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Empathy and irony in post-Howard Australia

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Becalmed, bereft, besieged

What of your flesh, nestled at her mother's hip unravelling chords, plotting progressions,
dancing from voice to piano to violin? What course would you set for her if,
adrift of government policies, she fled, seeking compassion and safe harbours?

What of your blood, teasing the dog with balloons, bubbles, grass; grist the hound
renders in growled fury illimitable? See him exiled from health and home:
would studied negligence, fell bastardry, suffice? Appease your conscience's qualms?

What of your bone, your breath; soul lover? If, in intransigence, your passion incarnate
was damned to rot for years — human flotsam — would listless inaction be your lodestone?
Would you contend for her release, or resign yourself to discontent's torpor?

Becalmed, bereft, besieged by race memory and hip pocket absorption
a nation of travellers and seafarers swallow leaders' sleight-of-hand, as they
conjure pirates from refugees, demons from daughters, sons and lovers.


Asylum primer

Agenda bloodied,
courage dances
ever fleeting,
gasping, harried.
Imperium jars.
Kindness lags;
mythos never
overcomes pride.
Quantifying reverts
solely to
ulcered verities.
Welfare? Xenophobes
yell 'zenith!'



Cluttered at the back of early memory are hurried public conversations.
Shared laughter at outsiders. Furtive whispered epiphets against
women, gays, wallies; anyone with skin or ideas unlike ours. Pushing back
against alien creeds, beliefs, unlikely hopes, setups failing our expectations.
Oz duly knocks urgers and pushers and bloody bleeding hearts
who bitch and moan, whinging against 'our country'.
We're a tribal mob; if you challenge us we'll cock a snook,
kick your arse from here to Broome; label you unAustralian.
The latest floods of rejected life flow in the wake of peoples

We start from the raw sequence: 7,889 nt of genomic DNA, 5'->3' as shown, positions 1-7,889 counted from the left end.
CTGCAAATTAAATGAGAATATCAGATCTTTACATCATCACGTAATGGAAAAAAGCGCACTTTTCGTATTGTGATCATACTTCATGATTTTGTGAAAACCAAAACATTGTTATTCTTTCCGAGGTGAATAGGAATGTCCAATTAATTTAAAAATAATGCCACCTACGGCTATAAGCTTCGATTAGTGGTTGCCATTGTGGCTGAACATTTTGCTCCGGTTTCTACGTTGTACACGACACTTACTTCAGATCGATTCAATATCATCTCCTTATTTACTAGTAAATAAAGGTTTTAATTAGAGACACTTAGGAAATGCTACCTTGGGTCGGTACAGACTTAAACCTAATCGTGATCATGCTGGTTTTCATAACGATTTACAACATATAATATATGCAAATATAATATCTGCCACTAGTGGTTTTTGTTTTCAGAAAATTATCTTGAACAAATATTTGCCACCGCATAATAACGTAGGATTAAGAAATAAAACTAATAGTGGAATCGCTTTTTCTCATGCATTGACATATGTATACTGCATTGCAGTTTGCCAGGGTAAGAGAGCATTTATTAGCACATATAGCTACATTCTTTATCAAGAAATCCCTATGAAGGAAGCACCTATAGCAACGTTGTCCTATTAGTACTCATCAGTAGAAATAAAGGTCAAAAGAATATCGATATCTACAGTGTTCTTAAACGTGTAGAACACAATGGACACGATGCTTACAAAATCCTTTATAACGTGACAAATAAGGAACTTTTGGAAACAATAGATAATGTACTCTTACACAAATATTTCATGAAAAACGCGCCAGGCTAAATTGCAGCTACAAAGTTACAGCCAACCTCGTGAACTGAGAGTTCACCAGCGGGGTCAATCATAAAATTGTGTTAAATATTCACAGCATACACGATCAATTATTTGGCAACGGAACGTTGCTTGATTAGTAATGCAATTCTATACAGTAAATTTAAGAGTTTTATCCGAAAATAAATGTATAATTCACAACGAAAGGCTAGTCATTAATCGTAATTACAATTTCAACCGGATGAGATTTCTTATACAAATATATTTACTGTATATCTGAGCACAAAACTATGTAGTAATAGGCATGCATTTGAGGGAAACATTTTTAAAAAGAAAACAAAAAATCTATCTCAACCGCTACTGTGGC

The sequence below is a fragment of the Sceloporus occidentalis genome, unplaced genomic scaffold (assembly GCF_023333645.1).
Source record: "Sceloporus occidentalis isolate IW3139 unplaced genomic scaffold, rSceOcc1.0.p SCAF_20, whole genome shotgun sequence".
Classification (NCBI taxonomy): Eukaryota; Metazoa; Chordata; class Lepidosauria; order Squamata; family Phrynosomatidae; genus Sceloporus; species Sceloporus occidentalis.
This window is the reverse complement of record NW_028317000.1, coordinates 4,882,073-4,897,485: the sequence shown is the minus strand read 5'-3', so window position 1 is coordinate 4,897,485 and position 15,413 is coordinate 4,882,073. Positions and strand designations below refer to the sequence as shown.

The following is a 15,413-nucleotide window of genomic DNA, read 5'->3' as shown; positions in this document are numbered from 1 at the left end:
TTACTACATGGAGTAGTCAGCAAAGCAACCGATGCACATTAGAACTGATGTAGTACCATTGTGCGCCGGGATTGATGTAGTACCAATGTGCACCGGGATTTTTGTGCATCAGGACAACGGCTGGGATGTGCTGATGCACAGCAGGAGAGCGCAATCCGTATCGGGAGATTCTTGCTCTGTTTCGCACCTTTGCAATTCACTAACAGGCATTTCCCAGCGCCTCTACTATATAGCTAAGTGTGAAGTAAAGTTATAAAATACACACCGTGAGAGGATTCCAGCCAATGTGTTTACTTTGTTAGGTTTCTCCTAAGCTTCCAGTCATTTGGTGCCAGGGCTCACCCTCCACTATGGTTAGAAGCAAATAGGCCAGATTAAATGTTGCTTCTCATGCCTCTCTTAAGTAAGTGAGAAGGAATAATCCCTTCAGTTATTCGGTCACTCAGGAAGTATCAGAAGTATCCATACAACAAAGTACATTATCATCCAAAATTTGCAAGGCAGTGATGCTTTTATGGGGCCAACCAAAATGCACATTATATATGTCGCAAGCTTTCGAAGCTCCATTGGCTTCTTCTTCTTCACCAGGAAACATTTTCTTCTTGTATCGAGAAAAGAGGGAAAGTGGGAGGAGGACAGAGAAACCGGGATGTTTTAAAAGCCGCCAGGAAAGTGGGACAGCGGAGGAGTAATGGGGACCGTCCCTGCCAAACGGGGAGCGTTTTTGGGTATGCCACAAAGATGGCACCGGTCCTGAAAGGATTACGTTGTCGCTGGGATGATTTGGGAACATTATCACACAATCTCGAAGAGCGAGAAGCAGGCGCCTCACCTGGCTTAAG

who got a fair go and a crack at redemption, Oz style.
But just let your memory wander back far enough,
Ockers, Ockers, Ockers, oi, oi, oi. Read what went down
and you'll cop a mind's eyeful of Jews fleeing for their lives;
Abe's children we kept shut up in ships, sent back quick smart
for Adolf to deal with, sent right back where they'd come from.
They were deemed unworthy of a spot in this man's land.
Rednecked summers come and go, UN boffins can bleat away,
but reffos won't desert our haunted dreams, or set foot upon our stolen inheritance.


Below lies excerpts from a speech by Prime Minister John Howard on 28 October 2001, ironies unintended:

'National security is ... about a proper response to terrorism. It's also about having a far sighted strong well thought out defence policy. It is also about having an uncompromising view about the fundamental right of this country to protect its borders, it's about this nation saying to the world we are a generous open hearted people taking more refugees on a per capita basis than any nation except Canada, we have a proud record of welcoming people from 140 different nations. But we will decide who comes to this country and the circumstances in which they come. And can I say on this point what a fantastic job Philip Ruddock has done for Australia. 

'What a contrast with the Labor Party. The morning, well the day I made the announcement that we had to board the motor vessel Tampa I was told by the Leader of the Opposition that the last thing I wanted or Australia needed was a negative carping opposition. But in four and a half hours he was accusing me of engaging in wedge politics and fanning Hansonism. He voted against the border protection bill, he ultimately voted for it although it covered a wider area and while the debate was going on in the Senate many of his colleagues were darkly muttering if we win the election we'll change it. We have had a single irrevocable view on this, and that is that w e will defend our borders and we'll decide who comes to this country.

'But we'll do that within the framework of the decency for which Australians have always been renowned.'

Barry Gittins headshotBarry Gittins is a Melbourne writer. 

Topic tags: new australian poems, Barry Gittins, John Howard, asylum seekers



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Existing comments

"Becalmed, bereft, besieged" and Howard's speech - ah, the poignancies of life! When I was in primary school, I was taken from my comfortable seat at the back of the class to the front row to sit next to a boy struggling with his reading. His name was Habib and he was from India - I didn't like my new friend much at first but he had a nice smile which grew on me.

Pam | 11 December 2012  

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